When things go wrong with Active Directory’s (AD’s) Kerberos implementation, troubleshooting can be a daunting task. Ninety-nine percent of the time, everything just works—so opportunities to practice troubleshooting are limited. When you do need to solve a problem, it’s important to have a good technical understanding of the protocol. One of Kerberos’s most complicated configurable components is the concept of delegation.
In a nutshell, delegation lets a user access an application, and then the application accesses another service in the context of the user. A common example is a website that accesses a SQL Server database. Rather than access to the database occurring each time in the context of a service account, each request to the database is made in the context of the user accessing the website.
For background information about Kerberos in AD, see “Kerberos in Active Directory.” For the purposes of this article, let’s assume that your AD forest is running at the Windows Server 2003 or better functional level and that your application servers are running Server 2003 or later, unless otherwise noted. Server 2003 introduced numerous improvements to the Kerberos implementation in AD.
At a conference I recently presented at on the topic of Kerberos delegation, I asked the audience to raise their hands if they had ever had to configure Kerberos delegation. A large portion of the audience raised their hands. I subsequently asked those with their hands raised to leave them raised if they had gotten the delegation configured properly on the first attempt. Only a couple of hands remained raised. Unfortunately, little documentation exists on the topics of delegation and constrained delegation. But delegation configuration is a critical component of many enterprise applications.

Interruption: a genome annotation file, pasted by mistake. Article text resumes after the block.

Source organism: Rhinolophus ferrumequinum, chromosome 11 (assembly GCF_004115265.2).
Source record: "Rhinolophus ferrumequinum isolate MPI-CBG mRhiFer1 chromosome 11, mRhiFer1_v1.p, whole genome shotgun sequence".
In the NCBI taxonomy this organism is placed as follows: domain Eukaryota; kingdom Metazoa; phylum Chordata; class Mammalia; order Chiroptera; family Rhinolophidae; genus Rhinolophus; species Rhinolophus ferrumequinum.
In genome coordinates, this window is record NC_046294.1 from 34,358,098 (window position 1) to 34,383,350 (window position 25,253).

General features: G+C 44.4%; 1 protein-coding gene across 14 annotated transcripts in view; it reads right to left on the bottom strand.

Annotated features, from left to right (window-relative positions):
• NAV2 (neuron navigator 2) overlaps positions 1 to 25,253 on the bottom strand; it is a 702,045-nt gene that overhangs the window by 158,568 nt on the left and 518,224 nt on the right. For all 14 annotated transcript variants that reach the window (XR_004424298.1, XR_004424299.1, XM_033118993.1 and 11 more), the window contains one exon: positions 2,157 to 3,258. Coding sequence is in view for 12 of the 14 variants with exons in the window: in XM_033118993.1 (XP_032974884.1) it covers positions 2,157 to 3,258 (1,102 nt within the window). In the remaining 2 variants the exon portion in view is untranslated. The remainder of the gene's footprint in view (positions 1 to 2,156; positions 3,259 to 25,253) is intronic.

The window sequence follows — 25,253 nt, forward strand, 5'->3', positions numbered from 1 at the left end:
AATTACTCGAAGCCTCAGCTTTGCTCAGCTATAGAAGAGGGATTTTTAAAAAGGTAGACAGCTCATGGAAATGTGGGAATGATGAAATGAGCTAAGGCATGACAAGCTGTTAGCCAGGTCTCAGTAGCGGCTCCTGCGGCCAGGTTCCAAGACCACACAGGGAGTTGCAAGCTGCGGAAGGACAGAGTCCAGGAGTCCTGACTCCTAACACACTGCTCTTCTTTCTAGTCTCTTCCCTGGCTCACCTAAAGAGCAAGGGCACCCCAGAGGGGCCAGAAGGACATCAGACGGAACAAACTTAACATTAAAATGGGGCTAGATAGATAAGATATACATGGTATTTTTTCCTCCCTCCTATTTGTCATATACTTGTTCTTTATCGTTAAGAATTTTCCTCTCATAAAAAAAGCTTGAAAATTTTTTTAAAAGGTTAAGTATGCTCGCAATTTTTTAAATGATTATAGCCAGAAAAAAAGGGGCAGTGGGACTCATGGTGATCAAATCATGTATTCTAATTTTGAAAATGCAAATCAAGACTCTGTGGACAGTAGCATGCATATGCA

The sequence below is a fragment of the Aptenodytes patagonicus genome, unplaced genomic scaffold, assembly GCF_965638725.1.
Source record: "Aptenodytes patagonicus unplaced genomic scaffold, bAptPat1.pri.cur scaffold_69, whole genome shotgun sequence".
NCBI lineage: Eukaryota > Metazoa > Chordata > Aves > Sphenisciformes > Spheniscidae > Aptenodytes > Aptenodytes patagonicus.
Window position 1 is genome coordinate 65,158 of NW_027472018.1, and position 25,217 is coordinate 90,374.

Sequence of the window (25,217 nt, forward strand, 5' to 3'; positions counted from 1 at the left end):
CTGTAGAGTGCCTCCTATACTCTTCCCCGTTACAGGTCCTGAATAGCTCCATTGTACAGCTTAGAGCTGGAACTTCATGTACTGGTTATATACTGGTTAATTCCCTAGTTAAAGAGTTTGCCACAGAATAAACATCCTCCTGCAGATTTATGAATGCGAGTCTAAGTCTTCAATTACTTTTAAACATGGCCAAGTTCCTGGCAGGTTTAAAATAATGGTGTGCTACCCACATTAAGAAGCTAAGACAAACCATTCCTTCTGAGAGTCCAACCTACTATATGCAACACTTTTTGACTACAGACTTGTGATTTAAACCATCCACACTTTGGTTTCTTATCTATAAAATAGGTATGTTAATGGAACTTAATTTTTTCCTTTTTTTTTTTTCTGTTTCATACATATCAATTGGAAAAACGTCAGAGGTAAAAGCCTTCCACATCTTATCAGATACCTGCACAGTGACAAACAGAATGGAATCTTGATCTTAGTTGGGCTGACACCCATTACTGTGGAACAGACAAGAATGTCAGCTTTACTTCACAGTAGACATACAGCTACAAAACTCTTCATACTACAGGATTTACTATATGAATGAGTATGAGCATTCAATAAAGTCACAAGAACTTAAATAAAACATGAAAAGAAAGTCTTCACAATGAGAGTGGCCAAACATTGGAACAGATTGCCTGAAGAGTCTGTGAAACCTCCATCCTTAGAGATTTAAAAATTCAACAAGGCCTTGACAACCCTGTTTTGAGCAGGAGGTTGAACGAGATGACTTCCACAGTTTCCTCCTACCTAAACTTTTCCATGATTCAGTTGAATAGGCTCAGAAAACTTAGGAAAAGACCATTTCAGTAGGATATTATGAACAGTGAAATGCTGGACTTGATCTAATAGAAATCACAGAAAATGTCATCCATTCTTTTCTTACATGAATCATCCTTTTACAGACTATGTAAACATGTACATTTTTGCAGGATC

As I mentioned earlier, the most common example of implementing delegation is to access an application (usually a web application) that subsequently accesses a resource such as a SQL Server database. In order to access the database, the application has to use credentials to make the connection. A common approach is to connect via a dedicated service account that has read and write access to all the necessary data in the database, as Figure 1 shows. The application is then responsible for managing access controls to the data itself because the service account has access to everything.